Categories: Blog, LINK

by admin


Categories: Blog, LINK

by admin



Underage Drinking

• July 2022 •

From Juan Navarro, Executive Director
Los Angeles Centers for Alcohol and Drug Abuse

Executive Director’s Message: Underage Drinking

Summer is back; bringing the opportunity to make new memories with beach trips, family barbecues, and vacations, if we’re lucky. One of the memories we don’t want this summer is underage drinking, yet it happens. If alcohol use is illegal for those under 21, how do so many youth obtain it? There are three primary ways:

  • They sneak alcohol: 2 out of 3 teens say it’s easy to take alcohol from home without a caregiver noticing.
  • They buy alcohol: 25% of 11th grade drinkers admit have bought alcohol from a retailer, like a gas station or grocery, liquor, or convenience store.
  • They ask for alcohol: Older friends, siblings, and parents often supply kids with alcohol. In fact, 1 in 4 teens report that they have attended a party where kids drank in front of adults.

It’s important to remember that alcohol affects young people more powerfully than it does adults. Drinking before the brain and body are fully developed (at around age 25) can have dangerous effects:

  • Underage drinking can change the way the brain develops and functions.
  • Alcohol can shut down new brain cell growth.
  • Drinking can damage parts of the brain responsible for learning, memory, and self-control.
  • Alcohol can alter a youth’s motor skills.
  • High levels of alcohol in the body can shut down parts of the brain that control breathing, heart rate, and body temperature.
  • Heavy alcohol use can increase the risk of liver disease and heart disease.
  • Heavy alcohol use can increase the risk of seven different cancers later in life.

Where people of color are concerned, cultural norms can impact alcohol use. For example, studies show that 46% of Mexican people binge drink regularly – often called fiesta drinking. Binge drinking is defined as consuming 5 or more drinks on an occasion for men or 4 or more drinks on an occasion for women. Black Americans self-report higher rates of negative consequences related to drinking as compared to European Americans — and this occurs even at lower levels of use.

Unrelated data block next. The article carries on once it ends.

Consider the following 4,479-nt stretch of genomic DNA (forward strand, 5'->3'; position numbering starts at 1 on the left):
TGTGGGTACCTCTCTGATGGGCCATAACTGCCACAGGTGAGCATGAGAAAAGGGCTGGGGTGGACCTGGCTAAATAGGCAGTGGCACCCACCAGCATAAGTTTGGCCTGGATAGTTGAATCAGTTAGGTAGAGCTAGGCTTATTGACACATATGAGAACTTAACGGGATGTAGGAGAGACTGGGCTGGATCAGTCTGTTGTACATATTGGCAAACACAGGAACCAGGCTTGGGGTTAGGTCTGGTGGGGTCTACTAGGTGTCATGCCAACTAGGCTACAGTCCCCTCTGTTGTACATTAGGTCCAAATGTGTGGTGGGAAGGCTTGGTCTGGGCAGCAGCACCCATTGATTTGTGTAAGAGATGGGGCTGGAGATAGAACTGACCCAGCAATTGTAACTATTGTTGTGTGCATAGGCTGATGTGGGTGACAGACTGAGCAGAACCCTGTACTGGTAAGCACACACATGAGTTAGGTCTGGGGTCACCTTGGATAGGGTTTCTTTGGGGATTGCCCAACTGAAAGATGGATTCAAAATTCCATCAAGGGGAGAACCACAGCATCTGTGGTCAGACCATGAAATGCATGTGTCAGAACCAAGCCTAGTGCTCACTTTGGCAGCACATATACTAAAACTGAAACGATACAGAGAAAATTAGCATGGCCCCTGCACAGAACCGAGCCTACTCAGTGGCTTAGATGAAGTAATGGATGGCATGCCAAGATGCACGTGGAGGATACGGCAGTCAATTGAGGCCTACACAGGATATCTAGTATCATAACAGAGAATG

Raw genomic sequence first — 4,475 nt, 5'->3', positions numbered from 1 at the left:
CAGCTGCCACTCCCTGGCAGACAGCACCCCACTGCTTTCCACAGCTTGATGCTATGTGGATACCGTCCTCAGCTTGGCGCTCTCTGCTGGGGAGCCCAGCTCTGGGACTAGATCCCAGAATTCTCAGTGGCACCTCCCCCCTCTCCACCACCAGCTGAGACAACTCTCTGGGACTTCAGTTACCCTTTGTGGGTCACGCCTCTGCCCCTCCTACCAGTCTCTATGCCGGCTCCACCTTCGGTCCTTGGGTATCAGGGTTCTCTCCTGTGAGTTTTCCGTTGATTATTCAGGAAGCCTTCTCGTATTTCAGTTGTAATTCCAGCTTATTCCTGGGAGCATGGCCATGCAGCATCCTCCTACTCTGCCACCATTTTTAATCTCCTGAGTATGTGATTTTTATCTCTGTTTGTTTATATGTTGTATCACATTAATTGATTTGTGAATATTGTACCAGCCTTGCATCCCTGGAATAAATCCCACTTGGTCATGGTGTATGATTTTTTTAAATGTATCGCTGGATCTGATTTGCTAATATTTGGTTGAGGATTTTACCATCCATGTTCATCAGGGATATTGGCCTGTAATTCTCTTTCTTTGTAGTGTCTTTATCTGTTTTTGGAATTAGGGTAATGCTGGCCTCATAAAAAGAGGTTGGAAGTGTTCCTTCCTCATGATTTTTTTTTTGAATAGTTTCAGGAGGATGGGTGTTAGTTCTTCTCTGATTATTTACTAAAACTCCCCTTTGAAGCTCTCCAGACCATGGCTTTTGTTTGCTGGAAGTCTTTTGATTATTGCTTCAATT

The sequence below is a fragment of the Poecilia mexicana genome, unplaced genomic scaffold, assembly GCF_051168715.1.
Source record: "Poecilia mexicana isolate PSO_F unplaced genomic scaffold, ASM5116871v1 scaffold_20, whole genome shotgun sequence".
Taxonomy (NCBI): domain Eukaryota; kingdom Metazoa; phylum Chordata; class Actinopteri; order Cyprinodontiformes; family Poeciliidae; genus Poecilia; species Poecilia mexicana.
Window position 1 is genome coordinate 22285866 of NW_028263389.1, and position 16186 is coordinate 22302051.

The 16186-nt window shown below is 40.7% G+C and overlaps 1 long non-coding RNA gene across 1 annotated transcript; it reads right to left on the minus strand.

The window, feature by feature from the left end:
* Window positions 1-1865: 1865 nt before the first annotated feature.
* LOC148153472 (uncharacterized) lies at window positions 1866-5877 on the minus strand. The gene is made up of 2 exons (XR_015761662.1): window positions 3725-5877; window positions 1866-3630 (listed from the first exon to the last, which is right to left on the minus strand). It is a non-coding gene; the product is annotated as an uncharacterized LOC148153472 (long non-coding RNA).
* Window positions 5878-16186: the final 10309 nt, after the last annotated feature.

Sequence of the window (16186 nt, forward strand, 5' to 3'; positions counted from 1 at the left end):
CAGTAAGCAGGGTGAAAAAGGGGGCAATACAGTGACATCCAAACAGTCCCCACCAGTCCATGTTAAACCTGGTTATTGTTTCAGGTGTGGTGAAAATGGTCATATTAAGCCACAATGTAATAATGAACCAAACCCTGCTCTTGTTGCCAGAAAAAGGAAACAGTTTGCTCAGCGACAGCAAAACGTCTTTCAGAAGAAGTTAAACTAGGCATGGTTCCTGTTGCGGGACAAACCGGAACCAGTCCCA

If you know a teen or young adult who may have problems with alcohol, contact L.A CADA’s Youth and Family Services division at (562) 348-0083.

Watch: Kids and Drinking Don’t Mix

Client's Corner

Mike T.

“Hey, everybody has their thing, mine was drinking. Yes, I am underage. My story is that I have things in my past that make me be a nervous person. I have trouble with anxiety. When I drink, those problems go away. It’s better than taking a pill every day. My family was against using drugs, but drinking was ok, especially when the whole family got together. If we could go to work or school ok the next day, drinking was just partying. For me though, I didn’t know when to stop. I had an uncle like that, so I guess it’s kinda in the family. My first DUI when I was 16 and then two years later, too. It was expensive and a pain in the @!X — all those meetings. I just tuned out. But my mom wanted me to go to rehab, and I couldn’t say no. It was a good  decision. All the people in my group were young and had my same problems. It was real. It was real life. In treatment, I was able to learn about anxiety and how to deal with it without drinking.  I’m in recovery now, one awesome day a time.”


Theory of Triadic Influence and Underage Drinking

Alcohol use by underage drinkers is a persistent public health problem in the United States – alcohol is the most commonly used drug among adolescents. Research shows a strong relationship between alcohol use among youth and their social, emotional, and behavioral problems. This includes using illegal drugs, fighting, stealing, driving under the influence of alcohol and/or other drugs, skipping school, feeling depressed, and deliberately trying to hurt or kill themselves. 

According to the theory of triadic influence (TTI), all behaviors have roots in three domains: 

  1. the person’s personal characteristics;
  2. the person’s current social situation; and 
  3. the person’s cultural environment. 

This provides us with practical guidance on developing strategies to prevent adolescent alcohol use. When we understand the interrelatedness of personal, social, and environmental factors in determining behavior, we can better plan prevention efforts. Thus, the focus of prevention approaches has broadened from individual personality characteristics to the social world of the adolescent (family and peers) and to macrolevel environmental factors (community and societal messages, norms, and availability). 

Consequently, specific prevention programs have been developed for use in schools, for families, and in the community, such as L.A. CADA’s Drug-Free Communities project.  

See Family Prevention in Action: Don’t be a Friend, Be a Parent


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